Everybody Remembers Elaine

Photo: Theo Wargo/WireImage

With funeral services set for Thursday and Friday (according to the Daily News), memories of Elaine Kaufman are pouring in. The Times runs a slideshow, and reports that Alec Baldwin, James Lipton, and Governor Paterson have shown up to the restaurant to pay respects. The Post offers up a nice bouquet of quotes from Martha Stewart, Arnold Schwarzenegger, Robin Leach, Dominic Chianese, the Steinbrenner family, Keith Hernandez, Woody Allen, and more. And we’ve gathered more fond remembrances from across the net, below.

“I loved Elaine … I started hanging out in her place downtown. When she moved up to Second Ave., I used to play poker with the regulars after she closed. She was a dear friend, a foul-weather friend who stood by me in some of my worst times. I shot in her place in ‘Manhattan,’ ‘Manhattan Murder Mystery’ and ‘Celebrity.’” —Woody Allen, who met Mia Farrow at Elaine’s. [NYDN]

“”It was like a show every night,” said Graydon Carter, editor of Vanity Fair magazine and a regular since the 1970s. He added that the proprietress could be formidable with patrons who failed to abide by Elaine’s unwritten code of conduct. “Amateurs would complain about the food and that would set her off,” Mr. Carter said. “If there was anything wrong with the food, you’d never say anything.” [WSJ]

“”If ever there was a truly New York legend, it was Elaine,” said Woody Allen, a Kaufman favorite who shot the opening scene to his classic “Manhattan” at her restaurant. “From her great sense of humor to her physical presence, when she would pick someone up and just rush them to the door, she was just amazing.” [NYDN]

“She wasn’t a fraud. You got what you got. You got her backtalk and you got that she sometimes didn’t feel like talking to you even if she liked you … But she was always worthy of respect because she worked so hard. She knew everything that went on in that restaurant, right down to how much salt and pepper were in the shakers.” —Gay Talese [AP]

“Elaine and I shared the same birthday — February 10. For several years — including on my 50th birthday — I would go to Elaine’s and emerge blinded by steak fat, spaghetti bolognese, and bourbon. There wasn’t a year I went when I didn’t feel compelled after two drinks to remind her of our shared birth date and every year a bottle of red wine would come to our table.” —Peter W. Kaplan [Capital New York]

“No matter how many hours I lingered over my arugula salad, pasta, and the house Valpolicello, for years my bill was always $32.50 … I wondered how she made it work — until one night, I got to see her Robin Hood system in action: I had dinner with film director Sydney Pollack, who had recently finished Tootsie, and the bill for our two salads, pasta, and bottle of wine was several hundred dollars! “She thinks it comes out of some production budget,” Pollack said, shrugging. When asked why he didn’t set her straight, he said it was worth it to him to be able to have such a comfortable place to come whenever he was passing through town.” —Cyndi Stivers [Pop Watch/EW]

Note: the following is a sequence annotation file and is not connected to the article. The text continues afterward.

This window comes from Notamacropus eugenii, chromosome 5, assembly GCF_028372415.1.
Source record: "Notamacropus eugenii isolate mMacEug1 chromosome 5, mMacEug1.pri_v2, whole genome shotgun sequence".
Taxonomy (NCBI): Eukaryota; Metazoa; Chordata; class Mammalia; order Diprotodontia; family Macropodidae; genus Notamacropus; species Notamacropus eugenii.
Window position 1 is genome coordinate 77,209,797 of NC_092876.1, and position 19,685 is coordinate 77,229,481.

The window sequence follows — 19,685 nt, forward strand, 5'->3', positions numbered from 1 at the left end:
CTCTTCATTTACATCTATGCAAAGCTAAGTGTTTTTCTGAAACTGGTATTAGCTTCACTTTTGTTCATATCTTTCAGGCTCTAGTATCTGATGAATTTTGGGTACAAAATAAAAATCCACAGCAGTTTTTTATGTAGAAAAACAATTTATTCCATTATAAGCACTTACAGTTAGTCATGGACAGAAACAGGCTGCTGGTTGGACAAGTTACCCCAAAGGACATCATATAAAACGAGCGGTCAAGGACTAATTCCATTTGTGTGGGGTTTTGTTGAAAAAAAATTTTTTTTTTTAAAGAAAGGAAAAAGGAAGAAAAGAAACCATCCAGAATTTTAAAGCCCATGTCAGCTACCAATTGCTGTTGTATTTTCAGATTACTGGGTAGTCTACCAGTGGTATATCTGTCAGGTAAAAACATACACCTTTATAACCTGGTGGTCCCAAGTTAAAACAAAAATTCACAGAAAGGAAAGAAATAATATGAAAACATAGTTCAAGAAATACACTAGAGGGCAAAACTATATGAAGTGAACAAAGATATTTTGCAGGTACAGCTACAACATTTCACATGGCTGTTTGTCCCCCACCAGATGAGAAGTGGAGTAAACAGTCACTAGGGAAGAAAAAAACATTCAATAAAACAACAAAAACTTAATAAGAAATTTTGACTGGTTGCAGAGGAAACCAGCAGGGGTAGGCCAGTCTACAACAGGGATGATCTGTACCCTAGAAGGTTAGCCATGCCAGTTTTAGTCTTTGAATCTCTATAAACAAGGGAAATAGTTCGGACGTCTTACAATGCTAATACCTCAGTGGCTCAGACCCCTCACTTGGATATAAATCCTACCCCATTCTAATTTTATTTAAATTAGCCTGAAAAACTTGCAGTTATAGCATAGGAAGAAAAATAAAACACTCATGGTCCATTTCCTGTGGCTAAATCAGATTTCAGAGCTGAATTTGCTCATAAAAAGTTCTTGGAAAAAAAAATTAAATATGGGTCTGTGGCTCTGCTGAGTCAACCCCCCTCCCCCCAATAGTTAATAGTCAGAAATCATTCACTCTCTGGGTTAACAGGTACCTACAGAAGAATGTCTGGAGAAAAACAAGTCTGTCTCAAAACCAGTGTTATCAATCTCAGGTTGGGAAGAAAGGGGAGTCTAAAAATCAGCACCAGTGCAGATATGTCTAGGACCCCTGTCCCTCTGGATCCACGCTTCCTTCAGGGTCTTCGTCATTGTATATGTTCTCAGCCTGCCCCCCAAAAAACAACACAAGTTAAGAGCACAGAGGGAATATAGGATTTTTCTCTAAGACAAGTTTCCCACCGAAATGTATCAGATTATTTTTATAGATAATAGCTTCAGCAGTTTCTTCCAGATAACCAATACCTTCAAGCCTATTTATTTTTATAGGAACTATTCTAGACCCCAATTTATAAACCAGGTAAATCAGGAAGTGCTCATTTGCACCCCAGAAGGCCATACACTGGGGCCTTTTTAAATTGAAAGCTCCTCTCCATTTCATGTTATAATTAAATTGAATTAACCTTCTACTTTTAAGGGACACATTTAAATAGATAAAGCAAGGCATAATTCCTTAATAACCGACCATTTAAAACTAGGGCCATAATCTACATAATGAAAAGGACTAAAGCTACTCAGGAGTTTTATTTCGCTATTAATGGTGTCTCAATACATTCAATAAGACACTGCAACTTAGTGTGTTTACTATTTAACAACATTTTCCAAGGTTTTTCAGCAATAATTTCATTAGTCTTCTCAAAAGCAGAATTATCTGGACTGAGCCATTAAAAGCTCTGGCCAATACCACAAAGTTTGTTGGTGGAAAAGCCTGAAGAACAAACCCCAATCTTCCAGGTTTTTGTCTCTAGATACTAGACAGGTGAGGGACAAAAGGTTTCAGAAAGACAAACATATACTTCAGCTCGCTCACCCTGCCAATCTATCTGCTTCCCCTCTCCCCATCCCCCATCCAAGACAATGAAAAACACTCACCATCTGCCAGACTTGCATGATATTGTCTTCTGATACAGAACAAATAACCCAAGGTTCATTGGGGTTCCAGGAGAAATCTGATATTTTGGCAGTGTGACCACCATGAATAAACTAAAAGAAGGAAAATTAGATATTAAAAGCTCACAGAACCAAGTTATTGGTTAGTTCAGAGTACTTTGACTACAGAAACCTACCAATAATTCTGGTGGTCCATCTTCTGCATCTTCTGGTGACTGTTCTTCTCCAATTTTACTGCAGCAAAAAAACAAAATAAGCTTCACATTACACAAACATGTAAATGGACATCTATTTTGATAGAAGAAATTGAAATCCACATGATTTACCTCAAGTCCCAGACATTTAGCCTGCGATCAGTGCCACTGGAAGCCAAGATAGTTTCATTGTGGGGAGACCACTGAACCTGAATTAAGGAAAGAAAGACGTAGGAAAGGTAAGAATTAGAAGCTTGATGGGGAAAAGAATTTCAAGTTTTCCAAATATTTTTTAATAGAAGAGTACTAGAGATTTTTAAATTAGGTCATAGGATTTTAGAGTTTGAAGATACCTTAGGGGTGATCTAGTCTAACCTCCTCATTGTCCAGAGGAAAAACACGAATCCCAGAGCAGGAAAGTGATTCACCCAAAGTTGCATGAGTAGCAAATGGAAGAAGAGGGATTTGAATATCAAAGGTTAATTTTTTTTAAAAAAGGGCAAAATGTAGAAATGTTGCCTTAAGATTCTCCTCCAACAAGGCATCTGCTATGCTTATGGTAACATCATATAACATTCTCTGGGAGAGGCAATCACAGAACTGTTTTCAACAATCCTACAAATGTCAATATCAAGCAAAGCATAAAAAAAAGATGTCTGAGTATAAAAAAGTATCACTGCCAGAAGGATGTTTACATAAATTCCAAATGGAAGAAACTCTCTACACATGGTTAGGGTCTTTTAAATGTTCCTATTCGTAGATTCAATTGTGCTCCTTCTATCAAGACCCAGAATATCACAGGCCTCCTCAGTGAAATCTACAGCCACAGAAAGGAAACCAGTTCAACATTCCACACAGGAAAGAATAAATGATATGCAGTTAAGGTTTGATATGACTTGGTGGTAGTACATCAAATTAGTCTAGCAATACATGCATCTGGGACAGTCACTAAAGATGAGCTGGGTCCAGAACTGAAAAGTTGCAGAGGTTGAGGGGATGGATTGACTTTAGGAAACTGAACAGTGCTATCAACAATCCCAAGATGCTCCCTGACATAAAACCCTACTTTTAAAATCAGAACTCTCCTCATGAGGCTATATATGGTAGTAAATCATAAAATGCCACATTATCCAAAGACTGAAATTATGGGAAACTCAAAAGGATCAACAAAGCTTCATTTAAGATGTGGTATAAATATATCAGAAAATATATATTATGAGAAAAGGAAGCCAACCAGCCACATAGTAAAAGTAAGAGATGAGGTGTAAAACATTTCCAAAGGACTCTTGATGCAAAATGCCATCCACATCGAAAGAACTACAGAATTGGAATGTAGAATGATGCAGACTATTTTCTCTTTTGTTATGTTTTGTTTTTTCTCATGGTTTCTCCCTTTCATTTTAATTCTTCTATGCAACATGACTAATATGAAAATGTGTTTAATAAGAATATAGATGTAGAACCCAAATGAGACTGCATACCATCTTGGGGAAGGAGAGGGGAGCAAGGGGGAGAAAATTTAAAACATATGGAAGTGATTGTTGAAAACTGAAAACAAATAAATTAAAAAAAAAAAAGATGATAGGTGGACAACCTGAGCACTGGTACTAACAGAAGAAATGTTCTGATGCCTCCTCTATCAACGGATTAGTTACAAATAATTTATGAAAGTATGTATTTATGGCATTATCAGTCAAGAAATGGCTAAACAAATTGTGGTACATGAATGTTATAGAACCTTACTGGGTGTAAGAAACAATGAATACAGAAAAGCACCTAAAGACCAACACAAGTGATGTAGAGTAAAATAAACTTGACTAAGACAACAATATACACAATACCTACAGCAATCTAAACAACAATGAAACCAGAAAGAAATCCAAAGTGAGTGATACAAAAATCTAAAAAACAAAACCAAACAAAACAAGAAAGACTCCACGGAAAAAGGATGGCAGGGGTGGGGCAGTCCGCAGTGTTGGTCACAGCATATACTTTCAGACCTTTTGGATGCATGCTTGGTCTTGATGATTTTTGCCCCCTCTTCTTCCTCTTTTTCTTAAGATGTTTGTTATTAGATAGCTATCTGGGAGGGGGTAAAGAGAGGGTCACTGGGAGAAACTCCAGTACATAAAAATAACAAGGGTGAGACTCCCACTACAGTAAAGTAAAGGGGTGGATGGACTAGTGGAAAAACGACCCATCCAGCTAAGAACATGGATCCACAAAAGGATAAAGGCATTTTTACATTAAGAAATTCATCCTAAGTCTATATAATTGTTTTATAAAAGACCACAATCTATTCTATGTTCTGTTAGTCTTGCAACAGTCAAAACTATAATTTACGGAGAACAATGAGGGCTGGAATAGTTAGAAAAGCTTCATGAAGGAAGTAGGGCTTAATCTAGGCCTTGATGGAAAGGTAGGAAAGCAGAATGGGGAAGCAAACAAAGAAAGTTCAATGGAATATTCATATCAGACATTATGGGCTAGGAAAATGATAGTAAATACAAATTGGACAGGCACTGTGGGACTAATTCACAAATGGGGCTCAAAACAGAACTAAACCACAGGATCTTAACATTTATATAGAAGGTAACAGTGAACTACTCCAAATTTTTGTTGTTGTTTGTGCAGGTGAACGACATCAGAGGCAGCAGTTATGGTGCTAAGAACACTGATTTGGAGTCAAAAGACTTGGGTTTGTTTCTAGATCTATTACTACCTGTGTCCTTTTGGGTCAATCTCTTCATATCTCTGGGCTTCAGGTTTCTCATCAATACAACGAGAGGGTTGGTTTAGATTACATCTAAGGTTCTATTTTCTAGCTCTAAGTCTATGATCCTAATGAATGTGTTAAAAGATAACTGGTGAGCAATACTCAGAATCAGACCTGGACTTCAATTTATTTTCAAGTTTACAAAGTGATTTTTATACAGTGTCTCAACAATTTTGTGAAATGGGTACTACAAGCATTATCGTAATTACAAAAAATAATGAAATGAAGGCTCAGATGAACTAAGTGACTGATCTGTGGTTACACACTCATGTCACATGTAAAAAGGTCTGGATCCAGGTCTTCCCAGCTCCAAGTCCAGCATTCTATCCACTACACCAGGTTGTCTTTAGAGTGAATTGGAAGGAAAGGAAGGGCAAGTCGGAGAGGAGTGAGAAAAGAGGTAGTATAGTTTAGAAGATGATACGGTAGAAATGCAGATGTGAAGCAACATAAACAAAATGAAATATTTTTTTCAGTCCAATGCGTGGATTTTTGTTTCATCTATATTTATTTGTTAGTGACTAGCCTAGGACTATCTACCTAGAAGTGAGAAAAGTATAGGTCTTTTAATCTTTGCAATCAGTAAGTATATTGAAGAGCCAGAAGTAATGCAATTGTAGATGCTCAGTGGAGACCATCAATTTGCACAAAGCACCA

“No writer ever went hungry while Elaine was in business … If she knew someone was having a rough time, she would send a check to the table that just said, ‘Tip the waiter.’” —Stuart Woods [WP]

“Elaine was great friends with the Steinbrenner family, and cherished her World Series rings. She regifted me something treasured given to her by George Steinbrenner — a Yankees World Series jacket that I will wear now to every game regardless of the weather. (The last time George and his family were in the restaurant Elaine said, “Don’t tell them where you got that!”)” —Roger Friedman [ShowBiz411]

“No one went for the food, of course, although the veal chop was pretty great. The food was just there to soak up the alcohol, and the alcohol kept the conversation flowing and, occasionally, the fists flying. Most nights the place was like a private party hosted by the indomitable Elaine. She was a fierce gatekeeper; if you were a stranger you would be banished to the back room. It was terrifying to watch her reject potential supplicants to the front tables.” —Jay McInerney [Metropolis/WSJ]

“One afternoon, it was before we were open, Mike Nichols was filming across the street and he came in with Jack Nicholson and they were looking for a bite to eat. Mike looked around the restaurant and he said, ‘Gee, Elaine, not too many people here’ and she said ‘I’ve been to some of your movies in the afternoon, too.’” —Elaine’s GM Diane Becker [WNYC]

Earlier: Legendary Hostess Elaine Kaufman Dies at 81
From the Archives: Elaine Kaufman Versus Celebrity Photog Ron Galella

Everybody Remembers Elaine